Gov. Martin O'Malley pledged $25 million in state capital funding to add capacity and reduce crowding on the metro system of Washington on Wednesday, as part of a joint investment with Virginia and the District of Columbia.
Maryland's two neighboring jurisdictions each pledged the same amount, for a total of $75 million toward the Washington Metropolitan Area Transit Authority's long term "Momentum" strategic plan, which sets growth goals for the year 2025.
The funding, from the state's transportation trust fund, is in addition to the $430 million — $285.6 in operating annual operating funding and $144.4 million in capital funding — that Maryland is already providing to the system for fiscal year 2015, said Erin Henson, a Maryland Department of Transportation spokeswoman.
That annual amount is up from $236 million in 2007. Henson said much of the increase in funding in recent years has gone toward enhancing safety on the system.
Virginia and the District of Columbia provide similar annual capital and operating funding.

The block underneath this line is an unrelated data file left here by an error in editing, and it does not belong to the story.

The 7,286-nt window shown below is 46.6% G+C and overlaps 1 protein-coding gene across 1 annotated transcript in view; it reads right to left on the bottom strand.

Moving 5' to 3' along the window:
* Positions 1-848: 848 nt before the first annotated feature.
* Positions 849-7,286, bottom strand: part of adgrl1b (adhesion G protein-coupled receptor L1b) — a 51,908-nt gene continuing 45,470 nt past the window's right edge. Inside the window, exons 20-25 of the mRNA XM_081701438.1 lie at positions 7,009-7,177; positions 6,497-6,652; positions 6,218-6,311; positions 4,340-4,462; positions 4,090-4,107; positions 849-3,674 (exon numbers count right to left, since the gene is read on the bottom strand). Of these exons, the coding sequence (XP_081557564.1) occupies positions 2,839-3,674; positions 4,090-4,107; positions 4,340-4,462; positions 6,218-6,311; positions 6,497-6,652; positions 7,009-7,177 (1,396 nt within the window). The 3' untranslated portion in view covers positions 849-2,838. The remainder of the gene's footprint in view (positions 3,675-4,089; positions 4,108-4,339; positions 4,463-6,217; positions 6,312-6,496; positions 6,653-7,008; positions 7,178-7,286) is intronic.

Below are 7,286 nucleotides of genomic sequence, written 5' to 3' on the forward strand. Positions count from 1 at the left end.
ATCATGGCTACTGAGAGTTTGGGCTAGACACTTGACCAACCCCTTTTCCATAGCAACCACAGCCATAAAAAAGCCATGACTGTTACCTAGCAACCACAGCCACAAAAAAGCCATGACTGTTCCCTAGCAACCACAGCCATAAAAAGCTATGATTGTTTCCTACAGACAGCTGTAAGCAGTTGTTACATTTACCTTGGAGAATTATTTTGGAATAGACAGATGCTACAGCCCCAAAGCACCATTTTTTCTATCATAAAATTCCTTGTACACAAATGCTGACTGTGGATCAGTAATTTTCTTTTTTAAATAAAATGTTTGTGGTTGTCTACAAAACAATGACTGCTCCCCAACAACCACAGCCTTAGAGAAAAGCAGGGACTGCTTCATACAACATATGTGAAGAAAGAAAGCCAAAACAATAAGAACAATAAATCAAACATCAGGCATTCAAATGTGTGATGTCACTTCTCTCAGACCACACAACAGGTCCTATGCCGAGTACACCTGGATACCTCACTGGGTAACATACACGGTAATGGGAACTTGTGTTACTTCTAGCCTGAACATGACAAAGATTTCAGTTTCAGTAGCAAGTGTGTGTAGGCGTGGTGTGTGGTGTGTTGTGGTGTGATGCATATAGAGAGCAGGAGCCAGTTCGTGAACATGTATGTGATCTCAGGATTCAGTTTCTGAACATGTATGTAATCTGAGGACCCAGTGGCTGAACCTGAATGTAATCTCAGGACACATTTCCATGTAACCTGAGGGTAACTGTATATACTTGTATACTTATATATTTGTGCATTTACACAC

Richard Sarles, the metro system's CEO, said the new funding will be used to continue "rebuilding efforts and lay the foundation for all eight-car trains, with power upgrades, Union Station and Gallery Place station expansion designs, and buses for priority corridors."
The funding was announced at a National Capital Regional Meeting in Arlington, where O'Malley met with D.C. Mayor Vincent C. Gray and Virginia Gov. Terry McAuliffe. The meeting was the first between the three Democrats since McAuliffe took office last month.
Multiple lines of Washington's metro system, which officials say provides 2.3 million trips a year, reach into some of Maryland's most densely populated suburbs.
Metro officials have said their plans are geared toward "coming regional population and economic growth" that will increase demand on the transit service.
The Momentum strategic plan was approved by the Metro Board in June 2013.
Sarles called the $75 million commitment "a critical installment" of funding for Metro's capital program.